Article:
Claudio Cassinelli is Raul "The Cat" Montalbani in Mario Caiano's Bloody Payroll (1976). As its English-language title suggests, Montalbani and his crew (including a drug-addicted psycho, Fausto (John Steiner)) head to a local corporation to rob its payroll money, and also as its English-title suggests, the heist doesn't go well. The crew of four manage to smack the employees around a little bit while collecting the dough. The police arrive and two of the crew get away, leaving Montalbani and Fausto inside. The police give chase to the fleeing two, while a hostage standoff happens at the corporation. The two make a successful getaway, along with all of the cash from the heist. Montalbani convinces the police to exchange the hostages for a getaway car and safe passage. The police agree, even though Montalbani's killed one of the hostages and thrown his corpse out the window. With two hostages in tow, Montalbani and Fausto exit, only to inadvertently get spotted by patrolling officers at a gas station. Fausto and Montalbani split. Fausto dies and Montalbani's pissed. This is just the beginning: Bloody Payroll is about get bloodier, as Montalbani's out to get his cash and more importantly, revenge.Along with Weapons of Death (1977), Mario Caiano delivers with Bloody Payroll, two of the best films of the Italian Eurocrime genre in the 70s. Claudio Cassinelli is one bad motherfu**er as "The Cat," who doesn't care about anybody or anything, except getting his money. Anyone who has seen him play cops, such as in Massimo Dallamano's What Have They Done to Your Daughters? (1974) or little-seen and underrated Umberto Lenzi's Free Hand for a Tough Cop (1976), knows that good-looking and unassuming Cassinelli can play intense and focused. However, when he's on the other side of the law, his character becomes downright nasty. The two thugs that's he's after aren't angels, either; they're going around killing the ones who knew about the heist and their current whereabouts. If Raul manages to find them, they plan on killing him, too. Fortunately for Raul, he finds the getaway-car supplier's girlfriend before his cohorts do. Her name is Leila, played by Silvia Dionisio. She's a pro, and Raul picks her up while she's working. Thinking he's a john, she takes Raul back to her apartment and Raul roughs her up. She gives up the location of the hiding two heisters. Raul's off to confront them, but still, Bloody Payroll has much more to play out.The score is by Gianfranco Plenizio and it's a swinging jazzy score, almost dated by a decade. Save Silvia Dionisio's performance, it's about the only sweet thing in this production. Bloody Payroll is gritty and violent. Even the police scenes, as they track Raul, are played without theatrics: the cops move with an intense investigative focus (also totally credible), because they know how dangerous the criminals are. Caiano drops in some cold compositions that really stick with the viewer:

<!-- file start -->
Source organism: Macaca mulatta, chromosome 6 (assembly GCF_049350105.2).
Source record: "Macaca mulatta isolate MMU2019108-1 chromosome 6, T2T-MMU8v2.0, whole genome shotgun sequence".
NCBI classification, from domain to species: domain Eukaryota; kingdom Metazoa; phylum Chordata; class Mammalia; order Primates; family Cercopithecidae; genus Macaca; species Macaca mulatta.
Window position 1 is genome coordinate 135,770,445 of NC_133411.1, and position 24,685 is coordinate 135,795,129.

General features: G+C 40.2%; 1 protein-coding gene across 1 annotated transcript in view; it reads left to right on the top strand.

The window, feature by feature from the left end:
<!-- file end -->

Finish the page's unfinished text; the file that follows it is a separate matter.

Caiano also really shows a command of the action sequences of which there are several. The car chase scene after the heist is phenomenal: he uses multiple shots with some crafty editing to make this one (and I've seen a bunch) one of the most exciting that I've ever seen. The violence is hard-hitting and Raul's character (and Cassinelli's performance) is a perfect vehicle for it: one way or the other, he's going to get what he wants. Dionisio's Leila is also an interesting character: she latches on to Raul because she believes he's strong enough to take her out of her current life and into a better one. She's truly incredulous that someone could be so cold and uncaring, even after she plays loving nursemaid and on-call lover to him. Dionisio is a fine actress with some of my favorite performances in Paul Morrissey's Blood for Dracula (1974), and Ruggero Deodato's Wave of Lust (1975), alongside Al Cliver and John Steiner. Bloody Payroll doesn't really roll on what's unexpected: its execution is just done unexpectedly well. See it.